In this water-loving corner of Seattle, you'll find dragon boats, historic ships, and kayaks.
What to do in the Emerald City after you’ve zoomed up the Space Needle and been serenaded by Pike Place fishmongers? Follow the locals to Lake Union, north of downtown. Stroll paths to gaze at sleek sailboats or paddle your own craft to a café. Start at the lake’s north end. Area code is 206.
Watchless in Seattle? Your own body becomes the gnomon (indicator) on a beautifully crafted sundial at Gas Works Park, beloved as much for its awesome city views as for the picturesque rusted remnants of a 1906 coal gasification plant on its grassy slopes. 2101 N. Northlake Way, seattle.gov/parks/park_detail.asp?ID=293.
The quirky combo of tacos and kayaks makes sense at the waterfront Agua Verde Cafe & Paddle Club. Rent a kayak and glide past Seattle’s colony of floating homes (glimpsing the Sleepless in Seattle houseboat on the west side), then reward yourself with smoked salmon on fresh corn tortillas. 1303 NE Boat St., 545-8570, aguaverde.com.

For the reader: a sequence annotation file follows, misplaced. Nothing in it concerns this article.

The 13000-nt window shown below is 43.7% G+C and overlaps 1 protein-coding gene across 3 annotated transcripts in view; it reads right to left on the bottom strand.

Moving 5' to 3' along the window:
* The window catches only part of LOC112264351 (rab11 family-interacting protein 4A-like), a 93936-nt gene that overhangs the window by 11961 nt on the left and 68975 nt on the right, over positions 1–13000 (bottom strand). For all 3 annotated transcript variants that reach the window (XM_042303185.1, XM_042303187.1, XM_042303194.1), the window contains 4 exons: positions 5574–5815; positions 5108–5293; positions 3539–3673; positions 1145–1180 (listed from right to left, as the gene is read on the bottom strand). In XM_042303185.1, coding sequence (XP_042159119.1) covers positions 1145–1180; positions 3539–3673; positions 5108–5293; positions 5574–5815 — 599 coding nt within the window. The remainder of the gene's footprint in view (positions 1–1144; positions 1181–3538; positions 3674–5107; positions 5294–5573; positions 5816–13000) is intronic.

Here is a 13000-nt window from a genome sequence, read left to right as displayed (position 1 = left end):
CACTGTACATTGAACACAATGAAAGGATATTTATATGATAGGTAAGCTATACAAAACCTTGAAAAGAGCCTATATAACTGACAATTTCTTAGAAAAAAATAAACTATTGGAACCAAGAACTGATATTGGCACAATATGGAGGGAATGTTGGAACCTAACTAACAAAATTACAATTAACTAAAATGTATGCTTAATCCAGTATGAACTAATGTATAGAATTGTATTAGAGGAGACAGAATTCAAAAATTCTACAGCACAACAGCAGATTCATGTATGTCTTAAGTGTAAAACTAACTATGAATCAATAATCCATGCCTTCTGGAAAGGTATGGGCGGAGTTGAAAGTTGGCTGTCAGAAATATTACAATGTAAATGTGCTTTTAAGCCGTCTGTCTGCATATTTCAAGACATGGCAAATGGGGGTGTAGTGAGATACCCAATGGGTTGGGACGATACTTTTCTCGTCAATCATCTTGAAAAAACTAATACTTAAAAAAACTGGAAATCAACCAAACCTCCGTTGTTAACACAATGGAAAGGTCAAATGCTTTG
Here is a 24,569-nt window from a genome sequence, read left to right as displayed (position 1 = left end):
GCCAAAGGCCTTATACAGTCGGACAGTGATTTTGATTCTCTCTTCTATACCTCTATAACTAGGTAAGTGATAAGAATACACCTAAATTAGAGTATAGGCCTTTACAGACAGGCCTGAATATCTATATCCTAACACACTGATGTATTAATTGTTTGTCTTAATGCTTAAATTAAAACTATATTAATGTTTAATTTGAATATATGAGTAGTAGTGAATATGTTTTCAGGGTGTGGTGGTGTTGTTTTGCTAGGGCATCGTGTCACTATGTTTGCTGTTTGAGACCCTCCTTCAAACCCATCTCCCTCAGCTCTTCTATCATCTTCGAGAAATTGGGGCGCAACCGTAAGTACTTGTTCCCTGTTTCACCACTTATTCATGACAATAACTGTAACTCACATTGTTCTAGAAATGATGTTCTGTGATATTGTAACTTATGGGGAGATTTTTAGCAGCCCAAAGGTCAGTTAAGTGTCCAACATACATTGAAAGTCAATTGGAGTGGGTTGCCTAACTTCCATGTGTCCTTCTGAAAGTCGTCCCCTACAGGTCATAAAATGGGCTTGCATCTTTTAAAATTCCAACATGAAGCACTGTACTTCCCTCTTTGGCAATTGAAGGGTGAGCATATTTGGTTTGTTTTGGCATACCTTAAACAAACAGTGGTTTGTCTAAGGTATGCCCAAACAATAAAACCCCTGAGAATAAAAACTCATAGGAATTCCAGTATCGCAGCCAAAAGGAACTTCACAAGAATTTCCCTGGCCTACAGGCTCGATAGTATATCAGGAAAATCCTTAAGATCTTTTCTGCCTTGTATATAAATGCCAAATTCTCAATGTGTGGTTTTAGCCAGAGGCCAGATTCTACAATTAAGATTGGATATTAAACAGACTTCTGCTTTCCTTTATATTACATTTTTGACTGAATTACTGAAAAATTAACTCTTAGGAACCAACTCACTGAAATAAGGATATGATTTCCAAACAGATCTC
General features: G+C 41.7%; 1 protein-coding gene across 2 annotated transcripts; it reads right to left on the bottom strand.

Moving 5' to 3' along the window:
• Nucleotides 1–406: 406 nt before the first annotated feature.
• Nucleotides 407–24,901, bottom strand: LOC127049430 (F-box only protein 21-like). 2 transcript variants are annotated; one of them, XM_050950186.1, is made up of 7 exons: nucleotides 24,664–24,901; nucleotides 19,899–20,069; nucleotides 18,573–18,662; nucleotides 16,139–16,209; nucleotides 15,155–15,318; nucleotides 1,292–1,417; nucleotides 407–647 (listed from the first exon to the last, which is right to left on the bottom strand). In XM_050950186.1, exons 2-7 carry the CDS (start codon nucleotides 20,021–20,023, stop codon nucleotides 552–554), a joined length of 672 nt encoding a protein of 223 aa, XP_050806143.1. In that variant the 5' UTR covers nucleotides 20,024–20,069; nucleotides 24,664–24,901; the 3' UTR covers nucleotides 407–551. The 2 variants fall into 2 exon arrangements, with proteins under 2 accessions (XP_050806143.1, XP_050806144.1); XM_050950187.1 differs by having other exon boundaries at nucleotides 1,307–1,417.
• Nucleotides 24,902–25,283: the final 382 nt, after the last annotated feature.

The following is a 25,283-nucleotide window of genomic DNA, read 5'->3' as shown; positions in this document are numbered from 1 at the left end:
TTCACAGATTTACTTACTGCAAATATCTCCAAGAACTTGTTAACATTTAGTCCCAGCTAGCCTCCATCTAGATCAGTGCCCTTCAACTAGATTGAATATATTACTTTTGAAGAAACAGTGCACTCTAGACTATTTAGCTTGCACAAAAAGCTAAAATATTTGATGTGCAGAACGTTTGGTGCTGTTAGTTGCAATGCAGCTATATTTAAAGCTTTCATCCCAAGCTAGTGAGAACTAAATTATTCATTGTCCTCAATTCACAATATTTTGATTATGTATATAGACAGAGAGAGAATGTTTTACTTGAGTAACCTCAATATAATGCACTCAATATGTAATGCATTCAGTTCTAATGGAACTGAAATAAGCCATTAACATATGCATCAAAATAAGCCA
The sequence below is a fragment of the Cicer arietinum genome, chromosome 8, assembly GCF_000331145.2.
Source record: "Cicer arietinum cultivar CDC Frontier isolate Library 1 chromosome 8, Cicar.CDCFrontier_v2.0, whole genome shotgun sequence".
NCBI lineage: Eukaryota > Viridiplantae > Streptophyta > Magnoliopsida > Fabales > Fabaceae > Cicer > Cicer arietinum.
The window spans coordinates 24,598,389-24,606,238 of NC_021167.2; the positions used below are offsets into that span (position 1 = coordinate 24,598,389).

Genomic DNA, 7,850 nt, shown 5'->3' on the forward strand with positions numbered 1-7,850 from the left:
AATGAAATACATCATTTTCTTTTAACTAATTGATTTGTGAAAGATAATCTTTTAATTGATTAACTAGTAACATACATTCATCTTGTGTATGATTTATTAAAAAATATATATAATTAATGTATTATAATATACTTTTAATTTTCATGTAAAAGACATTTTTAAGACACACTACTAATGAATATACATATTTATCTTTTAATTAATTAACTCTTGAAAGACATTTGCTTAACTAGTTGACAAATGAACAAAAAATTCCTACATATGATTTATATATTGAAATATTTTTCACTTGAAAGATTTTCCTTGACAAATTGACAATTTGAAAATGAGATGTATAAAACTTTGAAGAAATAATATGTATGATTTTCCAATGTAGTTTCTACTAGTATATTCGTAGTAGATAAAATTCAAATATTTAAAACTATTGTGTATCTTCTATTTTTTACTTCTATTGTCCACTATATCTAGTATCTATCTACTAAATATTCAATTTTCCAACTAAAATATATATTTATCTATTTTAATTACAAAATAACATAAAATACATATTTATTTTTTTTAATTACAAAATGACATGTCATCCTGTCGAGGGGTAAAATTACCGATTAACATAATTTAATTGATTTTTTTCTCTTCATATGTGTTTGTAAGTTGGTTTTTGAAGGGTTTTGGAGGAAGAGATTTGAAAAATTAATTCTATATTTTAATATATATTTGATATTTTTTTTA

The Center for Wooden Boats celebrates the lake’s tradition of watercraft built the old-fashioned way: with wood. Bring children for free Sunday boat rides, tours of historic ships, and kids’ stories on the wood-hulled Arthur Foss, star of the 1933 movie Tugboat Annie. 1010 Valley St., 382-2628, cwb.org.
Explore Seattle’s newest green space, Lake Union Park, a dozen acres with paths, waterfront steps, a footbridge, and a pond for sailing model boats. 860 Terry Ave. N., atlakeunionpark.org.
No experience is necessary to join a paddling crew on a 45-foot dragon boat. Meet at Kenmore Air next to Lake Union Park. Monday and Wednesday 6 p.m., Saturday 8 a.m., Sunday 3 p.m. First three trips are free; ages 12 to 17 welcome with a parent. 523-4518, seattleflyingdragons.org.
Ahoy, landlubbers! Circling the lake (5.9 miles) is easy on a bicycle rented from Recycled Cycles. Stop for a break at the blue-and-orange Fremont drawbridge at the lake’s northwest corner to listen for the honks and whistles of tall-masted boats signaling the bridge tender. 1007 NE Boat St., 547-4491, recycledcycles.com.
Photography by Terry Donnelly/Alamy
This article was first published in March 2011. Some facts may have aged gracelessly. Please call ahead to verify information.